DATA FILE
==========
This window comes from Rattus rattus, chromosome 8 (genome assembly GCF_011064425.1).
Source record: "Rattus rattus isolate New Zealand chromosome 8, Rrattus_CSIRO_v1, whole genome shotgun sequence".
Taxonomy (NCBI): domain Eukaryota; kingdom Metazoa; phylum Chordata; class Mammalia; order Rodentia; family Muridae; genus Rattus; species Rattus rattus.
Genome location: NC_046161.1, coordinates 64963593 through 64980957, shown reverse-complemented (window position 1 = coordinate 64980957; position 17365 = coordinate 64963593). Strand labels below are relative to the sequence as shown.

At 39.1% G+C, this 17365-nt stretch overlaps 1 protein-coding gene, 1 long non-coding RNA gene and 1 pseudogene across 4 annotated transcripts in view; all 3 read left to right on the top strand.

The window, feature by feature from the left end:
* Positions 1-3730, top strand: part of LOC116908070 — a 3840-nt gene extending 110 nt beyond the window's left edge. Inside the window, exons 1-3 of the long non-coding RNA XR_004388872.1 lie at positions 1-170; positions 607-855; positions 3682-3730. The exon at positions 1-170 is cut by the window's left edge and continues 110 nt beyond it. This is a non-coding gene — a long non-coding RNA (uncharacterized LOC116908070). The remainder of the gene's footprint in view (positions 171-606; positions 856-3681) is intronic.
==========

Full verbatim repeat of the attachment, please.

This window comes from Rattus rattus, chromosome 8 (genome assembly GCF_011064425.1).
Source record: "Rattus rattus isolate New Zealand chromosome 8, Rrattus_CSIRO_v1, whole genome shotgun sequence".
Taxonomy (NCBI): domain Eukaryota; kingdom Metazoa; phylum Chordata; class Mammalia; order Rodentia; family Muridae; genus Rattus; species Rattus rattus.
Genome location: NC_046161.1, coordinates 64963593 through 64980957, shown reverse-complemented (window position 1 = coordinate 64980957; position 17365 = coordinate 64963593). Strand labels below are relative to the sequence as shown.

At 39.1% G+C, this 17365-nt stretch overlaps 1 protein-coding gene, 1 long non-coding RNA gene and 1 pseudogene across 4 annotated transcripts in view; all 3 read left to right on the top strand.

The window, feature by feature from the left end:
* Positions 1-3730, top strand: part of LOC116908070 — a 3840-nt gene extending 110 nt beyond the window's left edge. Inside the window, exons 1-3 of the long non-coding RNA XR_004388872.1 lie at positions 1-170; positions 607-855; positions 3682-3730. The exon at positions 1-170 is cut by the window's left edge and continues 110 nt beyond it. This is a non-coding gene — a long non-coding RNA (uncharacterized LOC116908070). The remainder of the gene's footprint in view (positions 171-606; positions 856-3681) is intronic.